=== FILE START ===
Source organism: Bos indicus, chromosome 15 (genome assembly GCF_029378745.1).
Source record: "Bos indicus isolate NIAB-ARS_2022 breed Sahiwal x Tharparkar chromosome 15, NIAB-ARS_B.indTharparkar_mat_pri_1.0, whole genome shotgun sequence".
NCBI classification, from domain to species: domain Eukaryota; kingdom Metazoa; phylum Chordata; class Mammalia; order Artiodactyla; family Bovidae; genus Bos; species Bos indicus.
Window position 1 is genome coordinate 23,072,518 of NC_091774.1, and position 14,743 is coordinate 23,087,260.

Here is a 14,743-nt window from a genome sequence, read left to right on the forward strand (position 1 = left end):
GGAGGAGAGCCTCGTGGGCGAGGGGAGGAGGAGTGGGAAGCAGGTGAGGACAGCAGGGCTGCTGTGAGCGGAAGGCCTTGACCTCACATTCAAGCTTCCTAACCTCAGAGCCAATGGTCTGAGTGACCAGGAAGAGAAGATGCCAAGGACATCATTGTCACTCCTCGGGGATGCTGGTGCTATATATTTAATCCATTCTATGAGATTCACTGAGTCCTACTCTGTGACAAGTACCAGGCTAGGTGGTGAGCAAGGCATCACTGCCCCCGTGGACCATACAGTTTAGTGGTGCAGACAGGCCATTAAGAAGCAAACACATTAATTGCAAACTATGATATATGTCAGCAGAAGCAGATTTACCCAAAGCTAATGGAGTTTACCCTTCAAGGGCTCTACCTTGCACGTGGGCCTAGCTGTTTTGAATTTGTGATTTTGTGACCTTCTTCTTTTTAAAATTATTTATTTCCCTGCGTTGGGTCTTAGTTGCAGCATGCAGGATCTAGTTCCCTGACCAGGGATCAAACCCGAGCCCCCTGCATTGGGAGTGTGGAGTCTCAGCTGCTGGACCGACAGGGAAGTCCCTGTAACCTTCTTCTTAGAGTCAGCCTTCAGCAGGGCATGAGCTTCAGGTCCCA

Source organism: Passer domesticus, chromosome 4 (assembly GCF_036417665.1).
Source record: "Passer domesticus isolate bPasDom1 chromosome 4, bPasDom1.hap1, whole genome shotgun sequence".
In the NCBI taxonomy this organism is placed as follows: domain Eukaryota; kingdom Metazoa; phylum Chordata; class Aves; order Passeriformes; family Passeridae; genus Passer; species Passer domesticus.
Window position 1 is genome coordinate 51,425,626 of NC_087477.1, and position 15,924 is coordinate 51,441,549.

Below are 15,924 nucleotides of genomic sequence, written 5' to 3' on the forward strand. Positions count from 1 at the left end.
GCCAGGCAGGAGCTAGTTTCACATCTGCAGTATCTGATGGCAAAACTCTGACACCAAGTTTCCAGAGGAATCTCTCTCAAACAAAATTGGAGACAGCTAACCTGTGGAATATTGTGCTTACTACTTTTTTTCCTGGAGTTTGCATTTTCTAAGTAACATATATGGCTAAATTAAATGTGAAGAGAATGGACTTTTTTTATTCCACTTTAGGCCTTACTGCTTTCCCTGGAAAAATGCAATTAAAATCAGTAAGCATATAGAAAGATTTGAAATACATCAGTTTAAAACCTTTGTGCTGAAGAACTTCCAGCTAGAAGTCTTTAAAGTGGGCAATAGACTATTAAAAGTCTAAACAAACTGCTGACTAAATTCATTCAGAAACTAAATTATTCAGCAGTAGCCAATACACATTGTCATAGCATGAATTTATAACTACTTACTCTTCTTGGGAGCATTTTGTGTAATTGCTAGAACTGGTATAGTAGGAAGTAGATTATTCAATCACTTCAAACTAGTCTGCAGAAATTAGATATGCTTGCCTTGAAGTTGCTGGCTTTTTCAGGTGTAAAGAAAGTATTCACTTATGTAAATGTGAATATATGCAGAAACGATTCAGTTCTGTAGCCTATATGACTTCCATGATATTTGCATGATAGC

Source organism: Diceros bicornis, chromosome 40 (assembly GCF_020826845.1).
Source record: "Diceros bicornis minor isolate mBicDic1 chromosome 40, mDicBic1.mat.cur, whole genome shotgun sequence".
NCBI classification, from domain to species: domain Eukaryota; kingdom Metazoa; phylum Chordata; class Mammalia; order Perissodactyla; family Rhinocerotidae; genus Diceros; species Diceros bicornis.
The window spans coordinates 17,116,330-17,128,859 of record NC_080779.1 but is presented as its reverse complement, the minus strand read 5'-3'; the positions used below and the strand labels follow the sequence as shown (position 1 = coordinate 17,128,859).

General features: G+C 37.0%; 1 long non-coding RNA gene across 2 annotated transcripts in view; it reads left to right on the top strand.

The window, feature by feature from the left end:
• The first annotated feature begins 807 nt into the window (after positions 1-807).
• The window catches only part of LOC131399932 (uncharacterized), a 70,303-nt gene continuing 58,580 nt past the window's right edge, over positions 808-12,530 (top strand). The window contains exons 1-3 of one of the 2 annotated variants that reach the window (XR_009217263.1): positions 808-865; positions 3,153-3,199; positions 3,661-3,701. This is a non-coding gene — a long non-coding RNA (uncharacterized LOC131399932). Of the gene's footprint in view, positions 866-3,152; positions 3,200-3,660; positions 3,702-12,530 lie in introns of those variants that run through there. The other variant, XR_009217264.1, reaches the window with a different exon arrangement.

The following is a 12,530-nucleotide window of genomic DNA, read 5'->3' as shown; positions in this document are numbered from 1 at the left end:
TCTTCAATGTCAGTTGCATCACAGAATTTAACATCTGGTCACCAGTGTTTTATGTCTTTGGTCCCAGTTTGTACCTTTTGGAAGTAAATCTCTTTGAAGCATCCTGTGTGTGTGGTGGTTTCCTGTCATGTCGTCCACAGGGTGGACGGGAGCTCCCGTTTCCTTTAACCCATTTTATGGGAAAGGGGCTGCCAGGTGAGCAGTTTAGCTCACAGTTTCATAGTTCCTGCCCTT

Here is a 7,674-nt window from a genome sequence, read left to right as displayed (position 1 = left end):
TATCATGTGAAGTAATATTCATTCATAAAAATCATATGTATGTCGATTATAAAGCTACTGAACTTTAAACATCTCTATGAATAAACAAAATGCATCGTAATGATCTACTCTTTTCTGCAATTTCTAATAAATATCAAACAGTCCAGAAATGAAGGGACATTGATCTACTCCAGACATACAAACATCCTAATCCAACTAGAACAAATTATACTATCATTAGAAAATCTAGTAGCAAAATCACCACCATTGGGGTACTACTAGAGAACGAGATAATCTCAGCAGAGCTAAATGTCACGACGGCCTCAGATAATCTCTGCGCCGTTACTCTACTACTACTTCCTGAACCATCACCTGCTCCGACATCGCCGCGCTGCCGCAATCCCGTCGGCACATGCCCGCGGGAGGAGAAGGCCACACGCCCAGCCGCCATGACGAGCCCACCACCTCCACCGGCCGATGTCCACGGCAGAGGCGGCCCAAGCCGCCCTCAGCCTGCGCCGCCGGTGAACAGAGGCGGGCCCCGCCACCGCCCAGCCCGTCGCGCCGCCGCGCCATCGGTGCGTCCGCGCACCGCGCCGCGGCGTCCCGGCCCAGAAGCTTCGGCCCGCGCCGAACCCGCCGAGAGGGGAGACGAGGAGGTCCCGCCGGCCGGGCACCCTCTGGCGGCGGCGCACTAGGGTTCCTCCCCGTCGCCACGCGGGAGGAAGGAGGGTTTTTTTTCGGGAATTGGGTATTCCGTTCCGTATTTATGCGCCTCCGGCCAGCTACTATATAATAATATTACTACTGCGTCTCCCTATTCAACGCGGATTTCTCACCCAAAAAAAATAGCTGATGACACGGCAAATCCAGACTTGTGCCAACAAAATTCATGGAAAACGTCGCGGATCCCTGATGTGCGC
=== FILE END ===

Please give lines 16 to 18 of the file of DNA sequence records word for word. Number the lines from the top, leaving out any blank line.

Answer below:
The window spans coordinates 17,116,330-17,128,859 of record NC_080779.1 but is presented as its reverse complement, the minus strand read 5'-3'; the positions used below and the strand labels follow the sequence as shown (position 1 = coordinate 17,128,859).

General features: G+C 37.0%; 1 long non-coding RNA gene across 2 annotated transcripts in view; it reads left to right on the top strand.

The window, feature by feature from the left end: